News source from CTV News
Police in Montreal and the South Shore say they’re still investigating after two back-to-back break-ins at local mosques, but haven’t yet joined forces to see how much the two cases have in common.
“We’ve checked the modus operandi,” said Jean-Pierre Brabant of Montreal police of the two break-ins, one in Brossard and the other in Pierrefonds.
It’s only been a couple of days, he said, but investigators may get in touch with those across the river.
“We’re not closing any doors to see if they’re linked,” Brabant said.
The Pierrefonds incident was discovered on Monday, he said. People at the Masjid Makkah-Al-Mukkaramah on Gouin Blvd. called police in the evening to report a break-in.
Officers saw that a basement window was broken, and checking security-camera footage, could see the intruder’s arrival around 8 a.m. that morning.
The man broke the window, and “from inside, he tried to get the box for donations, tried to steal them, but he was not able to,” said Brabant, since the box was locked in place.
It was very difficult to get a good description of the suspect, he said, or even a general idea of his age, because he was dressed all in dark clothing and was wearing a hooded sweatshirt and a face mask, as is typical these days.
The motive, so far, appears to be theft rather than an expression of hate, said Brabant—there was “no graffiti” at the mosque or other such signs.
“We spoke with the personnel from the mosque,” he said, and in recent months “they didn’t receive any threats.”
WORRIES ABOUT A PATTERN
Still, people in Montreal’s Muslim community are worried there’s someone targeting local mosques.
A similar incident happened two days earlier, on Saturday, at the Islamic Community Center on Grande-Allée Blvd in Brossard.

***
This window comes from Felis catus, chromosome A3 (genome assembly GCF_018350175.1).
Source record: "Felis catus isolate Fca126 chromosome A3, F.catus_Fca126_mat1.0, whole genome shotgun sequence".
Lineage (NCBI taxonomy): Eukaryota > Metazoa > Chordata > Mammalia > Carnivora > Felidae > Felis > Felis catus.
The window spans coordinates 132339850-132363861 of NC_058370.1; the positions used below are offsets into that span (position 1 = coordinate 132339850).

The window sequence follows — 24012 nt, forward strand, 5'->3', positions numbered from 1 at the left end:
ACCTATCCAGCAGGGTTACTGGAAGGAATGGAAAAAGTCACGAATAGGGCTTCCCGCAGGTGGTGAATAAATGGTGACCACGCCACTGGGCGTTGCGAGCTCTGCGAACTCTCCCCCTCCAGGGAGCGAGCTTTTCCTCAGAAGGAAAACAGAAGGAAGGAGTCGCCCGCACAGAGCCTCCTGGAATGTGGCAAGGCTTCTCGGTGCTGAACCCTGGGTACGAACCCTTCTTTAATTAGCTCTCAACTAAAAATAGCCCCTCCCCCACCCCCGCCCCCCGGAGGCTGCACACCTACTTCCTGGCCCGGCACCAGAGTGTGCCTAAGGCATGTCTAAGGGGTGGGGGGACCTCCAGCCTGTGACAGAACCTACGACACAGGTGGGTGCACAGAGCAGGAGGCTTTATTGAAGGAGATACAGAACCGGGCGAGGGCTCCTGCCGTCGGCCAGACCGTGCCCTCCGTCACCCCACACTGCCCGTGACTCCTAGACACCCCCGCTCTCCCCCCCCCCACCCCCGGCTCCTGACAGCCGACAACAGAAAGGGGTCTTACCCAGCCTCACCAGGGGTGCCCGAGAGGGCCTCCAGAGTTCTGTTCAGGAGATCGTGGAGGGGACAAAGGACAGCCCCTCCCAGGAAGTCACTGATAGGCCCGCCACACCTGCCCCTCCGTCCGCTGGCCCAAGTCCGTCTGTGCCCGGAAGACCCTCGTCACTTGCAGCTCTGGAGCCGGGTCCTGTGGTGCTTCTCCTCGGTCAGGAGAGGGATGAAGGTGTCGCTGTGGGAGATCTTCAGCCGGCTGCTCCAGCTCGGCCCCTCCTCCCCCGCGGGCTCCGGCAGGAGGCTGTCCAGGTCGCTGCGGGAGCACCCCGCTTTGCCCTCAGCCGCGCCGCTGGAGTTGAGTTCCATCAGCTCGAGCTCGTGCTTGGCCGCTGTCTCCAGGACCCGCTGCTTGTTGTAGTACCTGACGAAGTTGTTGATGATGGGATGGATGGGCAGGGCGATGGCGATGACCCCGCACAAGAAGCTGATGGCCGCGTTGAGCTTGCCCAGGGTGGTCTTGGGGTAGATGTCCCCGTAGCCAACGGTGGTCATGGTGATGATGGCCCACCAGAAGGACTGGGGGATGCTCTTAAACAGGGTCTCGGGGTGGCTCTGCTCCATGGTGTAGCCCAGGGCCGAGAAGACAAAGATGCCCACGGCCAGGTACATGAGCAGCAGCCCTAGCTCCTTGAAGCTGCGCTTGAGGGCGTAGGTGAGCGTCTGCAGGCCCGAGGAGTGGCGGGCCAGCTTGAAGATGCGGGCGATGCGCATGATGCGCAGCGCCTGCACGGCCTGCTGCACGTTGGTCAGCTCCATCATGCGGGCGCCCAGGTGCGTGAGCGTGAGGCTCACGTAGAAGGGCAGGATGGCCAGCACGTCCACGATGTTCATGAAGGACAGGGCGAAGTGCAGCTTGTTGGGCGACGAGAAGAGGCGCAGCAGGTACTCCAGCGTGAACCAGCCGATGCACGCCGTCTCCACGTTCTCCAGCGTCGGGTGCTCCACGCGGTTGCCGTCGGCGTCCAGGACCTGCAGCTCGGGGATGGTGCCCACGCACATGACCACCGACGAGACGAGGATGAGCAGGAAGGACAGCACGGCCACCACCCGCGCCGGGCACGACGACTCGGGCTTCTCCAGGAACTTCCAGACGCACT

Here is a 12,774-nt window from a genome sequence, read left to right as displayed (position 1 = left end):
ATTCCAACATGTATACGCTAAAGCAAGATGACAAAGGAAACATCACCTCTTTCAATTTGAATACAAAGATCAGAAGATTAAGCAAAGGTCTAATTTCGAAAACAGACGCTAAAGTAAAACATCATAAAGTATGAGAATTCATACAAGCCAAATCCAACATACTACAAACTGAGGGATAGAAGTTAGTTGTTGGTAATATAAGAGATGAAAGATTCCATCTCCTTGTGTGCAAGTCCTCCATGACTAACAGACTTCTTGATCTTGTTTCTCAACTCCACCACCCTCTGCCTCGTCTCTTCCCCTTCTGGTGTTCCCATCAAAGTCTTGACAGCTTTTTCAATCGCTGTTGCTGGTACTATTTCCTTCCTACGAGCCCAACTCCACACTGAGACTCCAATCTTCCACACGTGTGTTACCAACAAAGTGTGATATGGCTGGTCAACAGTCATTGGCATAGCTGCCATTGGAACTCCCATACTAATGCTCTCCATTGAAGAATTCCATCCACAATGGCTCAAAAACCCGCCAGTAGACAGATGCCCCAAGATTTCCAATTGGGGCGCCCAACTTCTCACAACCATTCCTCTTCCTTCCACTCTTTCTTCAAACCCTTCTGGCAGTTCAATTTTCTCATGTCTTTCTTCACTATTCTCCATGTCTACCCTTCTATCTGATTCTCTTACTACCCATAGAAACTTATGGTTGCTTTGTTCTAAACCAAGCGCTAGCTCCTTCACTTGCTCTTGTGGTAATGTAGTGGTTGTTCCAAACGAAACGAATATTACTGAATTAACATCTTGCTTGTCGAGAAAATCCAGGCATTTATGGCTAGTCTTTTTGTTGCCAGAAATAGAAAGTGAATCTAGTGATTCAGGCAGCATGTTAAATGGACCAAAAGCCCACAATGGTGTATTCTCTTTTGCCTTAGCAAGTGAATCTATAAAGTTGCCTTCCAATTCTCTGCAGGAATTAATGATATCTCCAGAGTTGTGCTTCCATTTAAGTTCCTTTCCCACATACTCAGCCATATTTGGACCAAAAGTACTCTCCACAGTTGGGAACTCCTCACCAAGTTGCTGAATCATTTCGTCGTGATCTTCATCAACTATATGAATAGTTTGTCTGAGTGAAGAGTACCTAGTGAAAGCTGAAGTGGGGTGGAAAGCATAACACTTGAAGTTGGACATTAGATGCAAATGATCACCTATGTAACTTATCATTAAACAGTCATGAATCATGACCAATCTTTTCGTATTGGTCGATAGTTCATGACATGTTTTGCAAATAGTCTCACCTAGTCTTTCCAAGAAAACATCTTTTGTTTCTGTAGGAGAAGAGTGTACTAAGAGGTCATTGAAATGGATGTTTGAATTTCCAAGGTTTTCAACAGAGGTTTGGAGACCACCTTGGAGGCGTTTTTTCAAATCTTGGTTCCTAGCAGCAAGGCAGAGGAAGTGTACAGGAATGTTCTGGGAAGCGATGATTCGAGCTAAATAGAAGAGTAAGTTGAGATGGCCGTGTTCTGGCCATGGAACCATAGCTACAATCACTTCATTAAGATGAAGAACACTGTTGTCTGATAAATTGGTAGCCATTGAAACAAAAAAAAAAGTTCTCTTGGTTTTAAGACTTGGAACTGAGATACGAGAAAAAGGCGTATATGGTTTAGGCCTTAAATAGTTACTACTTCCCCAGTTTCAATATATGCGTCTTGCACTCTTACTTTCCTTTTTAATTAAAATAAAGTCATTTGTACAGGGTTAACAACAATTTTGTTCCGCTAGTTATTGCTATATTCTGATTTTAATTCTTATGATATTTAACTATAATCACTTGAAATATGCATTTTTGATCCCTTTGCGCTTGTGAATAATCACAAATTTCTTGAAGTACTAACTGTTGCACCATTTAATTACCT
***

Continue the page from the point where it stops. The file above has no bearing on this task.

“They broke the glass door,” the main entrance, said Jean-Pierre Voutsinos of Longueuil Police.
“I can’t go into the details of the investigation, but the suspect went inside and there was other damage inside,” he said, particularly inside the mosque’s administrative office.
He also said there were no indications the break-in was a hate crime, but that the investigation is ongoing and in early stages.
He said a next possible step for investigators would be to put a callout on social media with a description of the suspect if they can pull together enough information from cameras. That may happen in the next couple of weeks, he said.
“It’s too early to make any kind of link with Montreal,” he said. “At this point, if there were similarities, yes, we would call SPVM and collaborate with them for sure.”
No one from either mosque could be reached for comment.
The Canadian Anti-Islamophobia Collective, whose acronym is CCA Islamophobie, posted photos of both break-ins on Twitter earlier this week, saying that the Brossard one also included a theft.
[su_feed url=”http://rss.cbc.ca/lineup/topstories.xml” limit=”20″]
Canadian News Headlines
[su_feed url=”http://rss.cbc.ca/lineup/canada.xml” limit=”20″]
#Canada #news #CanadianNews #headlinenews #Edmonton #calgary #vancouver #toronto